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Monoliths (aka menhirs or obelisks) are upright stones that have been used to create impressive structures around the world. These great monuments can appear on their own, or as part of a group (e.g. stone circles, temples, tombs etc).
The erection of these monoliths mainly took place in the Neolithic, later continuing into the Bronze Age. They were typically hewn from the land and raised on sacred sites that our ancestors deemed worthy of honoring. Their size varied considerably, but their shape is generally uneven and squared, often tapering towards the top.
A number of ancient Egyptian obelisks are known to have survived, plus the “Unfinished Obelisk” found partly hewn from its quarry at Aswan. Had it have been erected, it would have been the tallest megalith in the world! These obelisks are now dispersed around the world, and fewer than half of them remain in Egypt.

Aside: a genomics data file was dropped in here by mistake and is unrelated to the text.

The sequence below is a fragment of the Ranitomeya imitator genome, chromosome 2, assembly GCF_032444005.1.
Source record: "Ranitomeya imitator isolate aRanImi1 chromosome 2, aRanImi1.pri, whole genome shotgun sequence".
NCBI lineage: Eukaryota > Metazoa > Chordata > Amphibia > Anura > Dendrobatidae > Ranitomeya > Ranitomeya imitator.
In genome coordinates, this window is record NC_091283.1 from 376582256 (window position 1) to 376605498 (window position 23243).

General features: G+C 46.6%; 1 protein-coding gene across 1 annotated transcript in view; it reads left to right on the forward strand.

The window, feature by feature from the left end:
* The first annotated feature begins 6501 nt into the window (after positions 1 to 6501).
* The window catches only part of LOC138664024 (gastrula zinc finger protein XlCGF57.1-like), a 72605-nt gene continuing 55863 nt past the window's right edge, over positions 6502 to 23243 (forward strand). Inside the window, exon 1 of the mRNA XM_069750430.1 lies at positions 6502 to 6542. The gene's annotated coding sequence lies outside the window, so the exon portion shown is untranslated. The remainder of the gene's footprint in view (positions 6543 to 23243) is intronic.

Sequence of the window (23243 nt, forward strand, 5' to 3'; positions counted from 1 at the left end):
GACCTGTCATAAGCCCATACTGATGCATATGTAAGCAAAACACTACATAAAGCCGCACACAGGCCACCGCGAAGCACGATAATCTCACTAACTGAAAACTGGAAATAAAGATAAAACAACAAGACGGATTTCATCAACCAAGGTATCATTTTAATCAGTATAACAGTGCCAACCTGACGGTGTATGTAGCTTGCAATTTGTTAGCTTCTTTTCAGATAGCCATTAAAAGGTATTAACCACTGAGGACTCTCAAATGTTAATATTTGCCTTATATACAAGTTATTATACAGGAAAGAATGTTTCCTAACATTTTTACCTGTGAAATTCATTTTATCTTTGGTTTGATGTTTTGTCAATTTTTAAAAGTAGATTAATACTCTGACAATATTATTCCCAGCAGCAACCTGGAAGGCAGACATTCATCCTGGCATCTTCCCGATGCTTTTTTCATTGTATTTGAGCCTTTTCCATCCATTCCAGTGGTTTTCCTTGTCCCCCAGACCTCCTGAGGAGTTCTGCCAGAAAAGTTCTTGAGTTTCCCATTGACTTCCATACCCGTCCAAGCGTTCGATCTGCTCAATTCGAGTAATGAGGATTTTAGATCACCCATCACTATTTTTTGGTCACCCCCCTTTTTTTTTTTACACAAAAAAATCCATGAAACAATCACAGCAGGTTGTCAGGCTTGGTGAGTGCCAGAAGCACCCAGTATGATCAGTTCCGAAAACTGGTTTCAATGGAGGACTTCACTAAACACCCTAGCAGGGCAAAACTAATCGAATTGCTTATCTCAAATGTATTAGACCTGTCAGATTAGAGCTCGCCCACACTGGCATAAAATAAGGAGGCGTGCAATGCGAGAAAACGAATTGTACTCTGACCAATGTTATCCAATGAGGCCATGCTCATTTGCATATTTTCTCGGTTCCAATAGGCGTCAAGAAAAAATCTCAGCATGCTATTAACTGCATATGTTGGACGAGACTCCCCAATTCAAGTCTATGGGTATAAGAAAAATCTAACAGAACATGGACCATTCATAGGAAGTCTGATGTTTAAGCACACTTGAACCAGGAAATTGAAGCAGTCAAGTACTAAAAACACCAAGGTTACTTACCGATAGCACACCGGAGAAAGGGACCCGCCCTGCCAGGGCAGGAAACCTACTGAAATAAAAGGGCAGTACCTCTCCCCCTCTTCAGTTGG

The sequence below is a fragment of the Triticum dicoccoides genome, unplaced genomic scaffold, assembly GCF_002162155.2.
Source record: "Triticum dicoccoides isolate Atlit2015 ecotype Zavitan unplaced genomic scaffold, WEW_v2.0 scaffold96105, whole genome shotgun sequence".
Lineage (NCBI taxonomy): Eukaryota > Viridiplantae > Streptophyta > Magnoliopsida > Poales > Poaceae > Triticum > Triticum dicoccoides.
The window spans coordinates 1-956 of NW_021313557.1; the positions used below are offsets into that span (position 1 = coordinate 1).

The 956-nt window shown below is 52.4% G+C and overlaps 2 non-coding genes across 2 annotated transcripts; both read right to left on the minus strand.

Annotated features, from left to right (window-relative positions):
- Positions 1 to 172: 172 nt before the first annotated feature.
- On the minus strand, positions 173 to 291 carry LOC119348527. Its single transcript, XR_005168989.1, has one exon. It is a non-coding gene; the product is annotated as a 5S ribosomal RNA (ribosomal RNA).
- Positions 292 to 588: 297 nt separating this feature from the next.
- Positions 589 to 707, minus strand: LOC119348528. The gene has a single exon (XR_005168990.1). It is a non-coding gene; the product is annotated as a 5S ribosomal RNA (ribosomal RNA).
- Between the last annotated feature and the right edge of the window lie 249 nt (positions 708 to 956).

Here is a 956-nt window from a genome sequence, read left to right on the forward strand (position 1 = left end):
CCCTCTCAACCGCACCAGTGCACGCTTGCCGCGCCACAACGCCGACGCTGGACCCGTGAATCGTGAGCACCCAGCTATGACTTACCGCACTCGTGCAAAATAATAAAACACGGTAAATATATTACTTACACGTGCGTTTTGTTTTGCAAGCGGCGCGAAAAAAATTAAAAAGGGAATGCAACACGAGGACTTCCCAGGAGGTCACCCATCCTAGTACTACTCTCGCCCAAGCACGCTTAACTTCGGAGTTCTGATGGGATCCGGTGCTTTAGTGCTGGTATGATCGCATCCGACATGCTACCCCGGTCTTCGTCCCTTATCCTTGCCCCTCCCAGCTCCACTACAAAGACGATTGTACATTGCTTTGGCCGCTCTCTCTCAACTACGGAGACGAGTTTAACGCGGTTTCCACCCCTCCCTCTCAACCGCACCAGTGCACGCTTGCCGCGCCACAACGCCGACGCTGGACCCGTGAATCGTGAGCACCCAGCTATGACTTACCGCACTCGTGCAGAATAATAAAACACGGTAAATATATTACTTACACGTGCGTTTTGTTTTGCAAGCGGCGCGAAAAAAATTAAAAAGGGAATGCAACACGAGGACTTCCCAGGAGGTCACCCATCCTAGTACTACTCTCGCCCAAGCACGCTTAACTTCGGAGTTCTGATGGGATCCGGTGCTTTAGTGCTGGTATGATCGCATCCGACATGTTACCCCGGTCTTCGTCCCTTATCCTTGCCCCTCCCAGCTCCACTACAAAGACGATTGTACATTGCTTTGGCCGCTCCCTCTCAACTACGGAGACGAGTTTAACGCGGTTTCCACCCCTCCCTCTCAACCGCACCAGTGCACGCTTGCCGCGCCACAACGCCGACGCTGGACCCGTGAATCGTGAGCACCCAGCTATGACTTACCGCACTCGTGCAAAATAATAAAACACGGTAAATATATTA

It was said that many of the ancient obelisks were used to mark the passing of royal personages (e.g. the Karnack Obelisk is associated with King Thutmose I, and the Stella of Axum with the Queen of Sheba). Even the Great Menhir of Er-Grah is built next to an ancient tomb suggesting it is a grave marker worthy of a significant hero or king from the Neolithic era.
It is also said the pyramids and obelisks might have been inspired by previously overlooked astronomical phenomena connected with sunrise and sunset: the zodiacal light and sun pillars respectively.
Article by Simon E. Davies, contributor to Ancient Code.